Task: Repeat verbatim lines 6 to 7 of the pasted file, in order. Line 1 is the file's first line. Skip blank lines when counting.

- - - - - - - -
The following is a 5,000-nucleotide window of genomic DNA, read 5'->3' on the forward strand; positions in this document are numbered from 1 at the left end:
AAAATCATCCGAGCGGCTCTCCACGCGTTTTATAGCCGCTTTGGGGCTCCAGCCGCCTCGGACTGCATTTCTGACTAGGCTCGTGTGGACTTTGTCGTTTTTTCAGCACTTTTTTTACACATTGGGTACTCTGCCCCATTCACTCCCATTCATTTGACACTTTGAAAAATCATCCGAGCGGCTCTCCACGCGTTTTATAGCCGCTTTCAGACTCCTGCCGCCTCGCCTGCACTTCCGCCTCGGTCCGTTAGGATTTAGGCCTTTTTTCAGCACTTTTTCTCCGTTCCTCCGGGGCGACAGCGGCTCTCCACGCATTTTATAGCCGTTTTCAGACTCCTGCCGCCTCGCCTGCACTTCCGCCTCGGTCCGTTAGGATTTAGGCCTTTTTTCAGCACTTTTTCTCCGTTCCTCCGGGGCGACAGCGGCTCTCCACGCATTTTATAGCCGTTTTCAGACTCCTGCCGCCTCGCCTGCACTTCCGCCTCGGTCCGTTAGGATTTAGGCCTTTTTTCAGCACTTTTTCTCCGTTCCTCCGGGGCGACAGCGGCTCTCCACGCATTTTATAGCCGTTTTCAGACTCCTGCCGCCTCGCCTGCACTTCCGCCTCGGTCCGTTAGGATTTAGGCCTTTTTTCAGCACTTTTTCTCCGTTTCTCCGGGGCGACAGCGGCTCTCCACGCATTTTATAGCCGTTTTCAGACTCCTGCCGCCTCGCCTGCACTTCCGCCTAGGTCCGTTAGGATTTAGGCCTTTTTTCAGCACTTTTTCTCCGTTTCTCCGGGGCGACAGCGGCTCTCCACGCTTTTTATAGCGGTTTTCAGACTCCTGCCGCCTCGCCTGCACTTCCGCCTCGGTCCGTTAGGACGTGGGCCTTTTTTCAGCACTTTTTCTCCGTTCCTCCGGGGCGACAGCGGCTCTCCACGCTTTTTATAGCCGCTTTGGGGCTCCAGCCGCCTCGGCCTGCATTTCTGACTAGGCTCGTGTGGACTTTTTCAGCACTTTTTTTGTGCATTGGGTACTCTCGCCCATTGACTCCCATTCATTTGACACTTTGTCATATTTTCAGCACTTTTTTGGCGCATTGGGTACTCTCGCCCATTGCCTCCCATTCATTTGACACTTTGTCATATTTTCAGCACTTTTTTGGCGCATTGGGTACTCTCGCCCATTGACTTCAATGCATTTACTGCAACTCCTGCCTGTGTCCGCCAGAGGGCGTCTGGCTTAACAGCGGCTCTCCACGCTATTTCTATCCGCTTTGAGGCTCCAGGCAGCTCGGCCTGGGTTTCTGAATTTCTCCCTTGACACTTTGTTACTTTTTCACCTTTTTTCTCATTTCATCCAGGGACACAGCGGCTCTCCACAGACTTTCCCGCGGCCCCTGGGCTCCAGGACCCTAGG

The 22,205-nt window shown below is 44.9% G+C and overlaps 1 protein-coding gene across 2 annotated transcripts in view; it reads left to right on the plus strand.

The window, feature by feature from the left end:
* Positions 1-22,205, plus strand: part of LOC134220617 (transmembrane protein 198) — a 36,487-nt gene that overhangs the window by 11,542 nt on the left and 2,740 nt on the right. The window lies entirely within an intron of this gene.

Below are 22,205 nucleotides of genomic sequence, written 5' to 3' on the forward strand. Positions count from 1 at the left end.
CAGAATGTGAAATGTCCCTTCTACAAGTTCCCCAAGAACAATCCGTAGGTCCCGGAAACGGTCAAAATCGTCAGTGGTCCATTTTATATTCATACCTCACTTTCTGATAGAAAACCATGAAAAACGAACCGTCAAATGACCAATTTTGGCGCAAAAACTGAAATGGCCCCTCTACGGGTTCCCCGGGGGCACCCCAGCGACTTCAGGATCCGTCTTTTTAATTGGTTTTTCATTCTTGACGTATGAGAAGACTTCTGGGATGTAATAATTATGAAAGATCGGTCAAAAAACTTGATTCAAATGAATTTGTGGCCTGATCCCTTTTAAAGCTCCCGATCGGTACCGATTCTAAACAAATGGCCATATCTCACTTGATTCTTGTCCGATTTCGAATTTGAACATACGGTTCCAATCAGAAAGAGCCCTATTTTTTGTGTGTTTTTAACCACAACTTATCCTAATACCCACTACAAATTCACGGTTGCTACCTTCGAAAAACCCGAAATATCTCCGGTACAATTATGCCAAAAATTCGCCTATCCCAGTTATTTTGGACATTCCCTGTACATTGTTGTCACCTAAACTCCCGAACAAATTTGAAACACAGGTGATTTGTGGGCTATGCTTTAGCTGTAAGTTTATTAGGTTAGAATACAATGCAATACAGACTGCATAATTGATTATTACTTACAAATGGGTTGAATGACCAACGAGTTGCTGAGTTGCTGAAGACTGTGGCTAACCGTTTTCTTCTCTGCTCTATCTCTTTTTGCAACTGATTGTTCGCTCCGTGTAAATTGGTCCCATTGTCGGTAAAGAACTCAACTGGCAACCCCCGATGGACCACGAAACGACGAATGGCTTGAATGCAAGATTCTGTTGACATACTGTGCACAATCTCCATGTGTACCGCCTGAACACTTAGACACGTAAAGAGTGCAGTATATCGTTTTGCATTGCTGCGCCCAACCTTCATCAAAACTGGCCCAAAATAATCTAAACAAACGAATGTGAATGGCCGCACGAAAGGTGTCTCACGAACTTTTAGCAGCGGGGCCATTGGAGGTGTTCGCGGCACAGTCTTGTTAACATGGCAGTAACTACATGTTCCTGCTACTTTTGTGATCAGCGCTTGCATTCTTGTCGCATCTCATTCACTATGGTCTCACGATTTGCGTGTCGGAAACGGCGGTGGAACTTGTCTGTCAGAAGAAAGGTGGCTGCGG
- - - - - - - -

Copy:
Below are 22,205 nucleotides of genomic sequence, written 5' to 3' on the forward strand. Positions count from 1 at the left end.
CAGAATGTGAAATGTCCCTTCTACAAGTTCCCCAAGAACAATCCGTAGGTCCCGGAAACGGTCAAAATCGTCAGTGGTCCATTTTATATTCATACCTCACTTTCTGATAGAAAACCATGAAAAACGAACCGTCAAATGACCAATTTTGGCGCAAAAACTGAAATGGCCCCTCTACGGGTTCCCCGGGGGCACCCCAGCGACTTCAGGATCCGTCTTTTTAATTGGTTTTTCATTCTTGACGTATGAGAAGACTTCTGGGATGTAATAATTATGAAAGATCGGTCAAAAAACTTGATTCAAATGAATTTGTGGCCTGATCCCTTTTAAAGCTCCCGATCGGTACCGATTCTAAACAAATGGCCATATCTCACTTGATTCTTGTCCGATTTCGAATTTGAACATACGGTTCCAATCAGAAAGAGCCCTATTTTTTGTGTGTTTTTAACCACAACTTATCCTAATACCCACTACAAATTCACGGTTGCTACCTTCGAAAAACCCGAAATATCTCCGGTACAATTATGCCAAAAATTCGCCTATCCCAGTTATTTTGGACATTCCCTGTACATTGTTGTCACCTAAACTCCCGAACAAATTTGAAACACAGGTGATTTGTGGGCTATGCTTTAGCTGTAAGTTTATTAGGTTAGAATACAATGCAATACAGACTGCATAATTGATTATTACTTACAAATGGGTTGAATGACCAACGAGTTGCTGAGTTGCTGAAGACTGTGGCTAACCGTTTTCTTCTCTGCTCTATCTCTTTTTGCAACTGATTGTTCGCTCCGTGTAAATTGGTCCCATTGTCGGTAAAGAACTCAACTGGCAACCCCCGATGGACCACGAAACGACGAATGGCTTGAATGCAAGATTCTGTTGACATACTGTGCACAATCTCCATGTGTACCGCCTGAACACTTAGACACGTAAAGAGTGCAGTATATCGTTTTGCATTGCTGCGCCCAACCTTCATCAAAACTGGCCCAAAATAATCTAAACAAACGAATGTGAATGGCCGCACGAAAGGTGTCTCACGAACTTTTAGCAGCGGGGCCATTGGAGGTGTTCGCGGCACAGTCTTGTTAACATGGCAGTAACTACATGTTCCTGCTACTTTTGTGATCAGCGCTTGCATTCTTGTCGCATCTCATTCACTATGGTCTCACGATTTGCGTGTCGGAAACGGCGGTGGAACTTGTCTGTCAGAAGAAAGGTGGCTGCGG